Monday, July 12, 2010

In the Shadow of Young Girls in Flower: Part I

As the previous post indicated, I have been reading Proust, specifically the second part of In Search of Lost Time (the artwork formerly known as Remembrance of Things Past, which I have to say I think does a much better job of capturing the spirit of the book).  This is the new Penguin translation, with a different translator for each of the seven volumes; this one, In the Shadow of Young Girls in Flower, is the product of James Grieve.  I am finding it delightful—as I did the first volume (trans. Lydia Davis), which I read a few years ago—although I have a hard time imagining reading all seven volumes back to back.  It is a novel that requires a lot of time and a willingness to immerse yourself in its series of memories and reflections, and it invites you to pause over the narrator’s conclusions about life and compare them to what you know of people.  In this the book is about as far removed from what most people want of media these days as you can get—even more so than most novels, inasmuch as there are no chapters and very few section breaks of any sort.  This is not a novel you will be able to enjoy if you are stopping every few minutes to answer a call on your cell phone or look at the latest tweets from your friends, for the simple reason that doing so will cut off the flow of thought—that of the narrator, but also your own, which needs the freedom to wander, spinning off of a particular passage, rather than succumbing to a series of exterior distractions.

Still, the fact that even the individual volumes run long and require such a sustained investment for a single reading seems to undercut the likelihood that they will be reread, even if greatly enjoyed, by many people who are not Proust scholars, and this seems contrary to a theory of perception and art which the narrator offers, as he considers music played by his hostess, a hundred pages into Shadow and which I take to be Proust’s own:

Not only does one not immediately discern a work of rare quality; but even within such a work, as happened to me with the Vinteuil sonata, it is always the least precious parts that one notices first.  So not only was I wrong in my belief that, since Mme Swann had played over for me the most celebrated phrase, the work had nothing more to reveal to me (the result of which was that, for a long time afterward, showing all the stupidity of those who expect that their first sight of Saint Mark’s in Venice will afford them no surprise, because they have seen the shape of its domes in photographs, I made no further attempt to listen to it); but more important, even after I had listened to the whole sonata from beginning to end, it was still almost entirely invisible to me, like those indistinct fragments of a building that are all one can make out in the misty distance.  Therein lies the source of the melancholy that accompanies our discovery of such works, as of all things which can come to fruition only through time.  When I came eventually to have access to the most secret parts of Vinteuil’s sonata, everything in it that I had noticed and preferred at first was already beginning to be lost to me, carried away by habit out of the reach of my sensibility.  Because it was only in successive stages that I could love what the sonata brought to me, I was never able to possess it in its entirety—it was an image of life.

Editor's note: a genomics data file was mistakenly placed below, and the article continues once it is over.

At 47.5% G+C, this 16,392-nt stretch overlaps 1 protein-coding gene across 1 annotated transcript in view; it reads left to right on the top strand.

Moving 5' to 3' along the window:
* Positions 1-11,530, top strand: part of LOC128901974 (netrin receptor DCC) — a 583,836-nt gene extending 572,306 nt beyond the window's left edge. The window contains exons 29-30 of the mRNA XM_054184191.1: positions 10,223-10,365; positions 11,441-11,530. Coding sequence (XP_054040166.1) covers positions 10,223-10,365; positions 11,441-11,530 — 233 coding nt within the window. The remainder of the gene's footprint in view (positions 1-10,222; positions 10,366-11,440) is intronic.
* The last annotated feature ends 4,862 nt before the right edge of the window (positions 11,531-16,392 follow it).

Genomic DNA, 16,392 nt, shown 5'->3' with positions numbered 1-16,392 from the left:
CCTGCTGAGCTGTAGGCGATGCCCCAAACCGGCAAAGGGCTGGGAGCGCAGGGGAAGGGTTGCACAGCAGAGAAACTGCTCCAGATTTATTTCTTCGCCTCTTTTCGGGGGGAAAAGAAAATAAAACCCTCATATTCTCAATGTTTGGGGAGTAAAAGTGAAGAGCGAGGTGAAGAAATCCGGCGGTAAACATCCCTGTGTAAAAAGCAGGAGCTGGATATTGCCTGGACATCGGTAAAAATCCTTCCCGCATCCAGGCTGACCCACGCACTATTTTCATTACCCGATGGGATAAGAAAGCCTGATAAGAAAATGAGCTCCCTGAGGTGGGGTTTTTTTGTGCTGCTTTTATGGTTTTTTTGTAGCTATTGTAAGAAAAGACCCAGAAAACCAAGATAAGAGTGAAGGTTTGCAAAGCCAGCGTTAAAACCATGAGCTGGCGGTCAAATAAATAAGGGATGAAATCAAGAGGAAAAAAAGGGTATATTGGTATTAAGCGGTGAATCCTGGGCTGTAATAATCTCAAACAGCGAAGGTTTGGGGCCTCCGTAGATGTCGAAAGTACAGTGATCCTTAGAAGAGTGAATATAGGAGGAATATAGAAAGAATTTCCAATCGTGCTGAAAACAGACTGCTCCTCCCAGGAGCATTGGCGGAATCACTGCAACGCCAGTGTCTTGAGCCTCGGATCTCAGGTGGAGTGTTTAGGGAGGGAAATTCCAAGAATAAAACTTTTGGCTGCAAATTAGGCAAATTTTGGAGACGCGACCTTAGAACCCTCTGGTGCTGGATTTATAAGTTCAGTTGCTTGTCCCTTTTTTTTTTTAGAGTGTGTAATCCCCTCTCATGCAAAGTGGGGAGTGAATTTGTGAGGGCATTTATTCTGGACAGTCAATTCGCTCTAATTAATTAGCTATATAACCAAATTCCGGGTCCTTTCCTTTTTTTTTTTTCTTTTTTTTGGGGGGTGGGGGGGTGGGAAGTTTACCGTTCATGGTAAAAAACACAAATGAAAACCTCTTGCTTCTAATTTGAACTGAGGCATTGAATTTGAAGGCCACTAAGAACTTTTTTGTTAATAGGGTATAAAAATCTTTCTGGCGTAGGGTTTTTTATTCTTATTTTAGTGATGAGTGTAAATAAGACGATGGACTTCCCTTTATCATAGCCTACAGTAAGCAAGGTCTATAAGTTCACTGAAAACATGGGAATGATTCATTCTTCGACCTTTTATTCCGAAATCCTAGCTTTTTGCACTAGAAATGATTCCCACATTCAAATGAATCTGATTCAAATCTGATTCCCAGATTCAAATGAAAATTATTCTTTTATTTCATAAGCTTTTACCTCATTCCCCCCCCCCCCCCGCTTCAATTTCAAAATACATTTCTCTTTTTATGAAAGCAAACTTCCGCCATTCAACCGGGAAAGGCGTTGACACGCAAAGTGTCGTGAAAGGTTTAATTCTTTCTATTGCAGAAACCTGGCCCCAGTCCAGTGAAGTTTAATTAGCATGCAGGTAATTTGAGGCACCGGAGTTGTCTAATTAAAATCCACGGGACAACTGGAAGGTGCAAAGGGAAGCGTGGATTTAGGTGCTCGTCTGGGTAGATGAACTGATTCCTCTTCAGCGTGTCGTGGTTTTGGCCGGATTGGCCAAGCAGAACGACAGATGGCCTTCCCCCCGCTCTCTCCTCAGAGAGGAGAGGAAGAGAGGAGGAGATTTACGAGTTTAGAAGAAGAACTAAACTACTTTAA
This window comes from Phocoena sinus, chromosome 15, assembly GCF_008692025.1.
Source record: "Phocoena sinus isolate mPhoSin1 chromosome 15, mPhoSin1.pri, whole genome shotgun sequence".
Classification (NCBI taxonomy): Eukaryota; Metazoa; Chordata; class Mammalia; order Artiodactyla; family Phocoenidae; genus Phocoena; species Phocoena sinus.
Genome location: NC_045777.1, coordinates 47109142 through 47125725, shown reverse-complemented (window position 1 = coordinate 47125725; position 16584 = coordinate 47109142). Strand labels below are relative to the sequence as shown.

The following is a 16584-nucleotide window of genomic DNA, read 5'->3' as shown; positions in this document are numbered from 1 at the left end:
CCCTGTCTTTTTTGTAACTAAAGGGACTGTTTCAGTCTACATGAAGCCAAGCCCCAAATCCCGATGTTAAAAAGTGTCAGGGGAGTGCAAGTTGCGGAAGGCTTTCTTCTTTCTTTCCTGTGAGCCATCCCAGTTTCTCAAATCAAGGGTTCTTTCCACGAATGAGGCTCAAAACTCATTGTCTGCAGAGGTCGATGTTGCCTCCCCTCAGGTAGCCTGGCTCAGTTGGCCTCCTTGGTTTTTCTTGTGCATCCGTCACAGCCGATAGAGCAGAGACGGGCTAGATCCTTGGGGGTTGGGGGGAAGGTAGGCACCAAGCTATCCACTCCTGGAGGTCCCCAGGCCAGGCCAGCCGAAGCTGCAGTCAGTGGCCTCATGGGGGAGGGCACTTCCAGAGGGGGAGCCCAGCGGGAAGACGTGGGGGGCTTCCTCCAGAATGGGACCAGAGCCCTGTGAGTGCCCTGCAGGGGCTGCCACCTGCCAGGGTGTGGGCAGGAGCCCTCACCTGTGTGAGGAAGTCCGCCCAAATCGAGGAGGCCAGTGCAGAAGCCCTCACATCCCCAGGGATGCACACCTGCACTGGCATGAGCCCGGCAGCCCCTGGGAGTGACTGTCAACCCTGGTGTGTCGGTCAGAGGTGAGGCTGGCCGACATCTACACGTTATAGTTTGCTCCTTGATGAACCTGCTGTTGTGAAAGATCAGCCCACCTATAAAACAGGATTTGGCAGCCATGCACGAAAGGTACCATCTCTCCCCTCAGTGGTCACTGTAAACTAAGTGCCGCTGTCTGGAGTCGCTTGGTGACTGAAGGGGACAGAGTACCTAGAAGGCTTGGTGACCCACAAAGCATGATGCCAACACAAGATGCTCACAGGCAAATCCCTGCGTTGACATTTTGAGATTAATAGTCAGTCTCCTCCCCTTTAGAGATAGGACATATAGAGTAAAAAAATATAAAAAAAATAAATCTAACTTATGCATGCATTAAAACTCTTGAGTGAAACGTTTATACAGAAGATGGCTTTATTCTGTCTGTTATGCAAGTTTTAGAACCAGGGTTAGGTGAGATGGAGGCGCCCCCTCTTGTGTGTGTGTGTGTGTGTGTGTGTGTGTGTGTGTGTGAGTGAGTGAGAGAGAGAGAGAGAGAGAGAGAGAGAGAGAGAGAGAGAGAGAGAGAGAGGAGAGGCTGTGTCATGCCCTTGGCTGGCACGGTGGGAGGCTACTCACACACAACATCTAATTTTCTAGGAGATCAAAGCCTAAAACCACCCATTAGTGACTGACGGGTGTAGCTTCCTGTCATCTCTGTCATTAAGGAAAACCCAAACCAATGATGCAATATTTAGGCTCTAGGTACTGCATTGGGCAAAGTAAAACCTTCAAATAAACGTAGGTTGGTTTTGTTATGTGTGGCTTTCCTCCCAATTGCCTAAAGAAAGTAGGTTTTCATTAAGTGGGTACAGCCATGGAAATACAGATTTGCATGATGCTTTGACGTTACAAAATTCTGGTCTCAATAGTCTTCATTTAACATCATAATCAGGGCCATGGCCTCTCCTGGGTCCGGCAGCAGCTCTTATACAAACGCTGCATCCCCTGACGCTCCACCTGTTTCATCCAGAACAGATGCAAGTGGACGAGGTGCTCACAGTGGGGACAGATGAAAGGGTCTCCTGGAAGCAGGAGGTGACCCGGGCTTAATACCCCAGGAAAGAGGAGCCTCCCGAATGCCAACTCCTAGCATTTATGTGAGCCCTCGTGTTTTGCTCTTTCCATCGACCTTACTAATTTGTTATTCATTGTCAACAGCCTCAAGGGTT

The reflection actually goes on for another page, every bit as smitten in its language with the changeability of art, but this excerpt gives the emphasis on time that Proust brings throughout.  Art, he emphasizes, needs to be lived with, and can only be recognized and experienced in a series of encounters that reveal art’s pleasures as protean and increasingly complicated.  Yet, how do we square this with the immense length of Proust’s work, which places severe limits upon anyone’s ability to re-experience it? 

One possibility is that Proust is writing for a class so leisured that it might in fact have the time.  However, two others strike me as well, both revolving around the idea that Proust is using the length of his work to simulate repeated contact.  He might, for example, be substituting the narrator’s series of encounters, and his ever-evolving, ever-more-subtle reflections on their meaning, for our encounters with the text.  In other words, the narrator’s series of encounters become the reader’s aesthetic encounters (and indeed, they to some extent already are aesthetic for the narrator as well).  Or, in a different permutation, the simple demands of the length, in leading to a lengthy series of encounters of reader with text, result in a deeper familiarity with Proust’s style (which, presumably, does not change appreciably over the seven volumes, although only being in the second I could not say for certain) than one would normally obtain of a shorter novel, symphony, or other artistic work.  In other words, by the end of it, you have gone through the different pleasures of his style just as you would have if he had written a 200-page novel that you then reread a dozen times. 

This last is the most satisfying explanation, perhaps, since the second, regarding substitution of the narrator’s experiences for the reader’s, might seem to beg the question.  The narrator’s experiences, even if aesthetic, are after all not experiences of Proust’s own style, and thus could not really lead to the same kind of appreciation of the work as art—even if they are certainly one of the pleasures dished out for our delectation.

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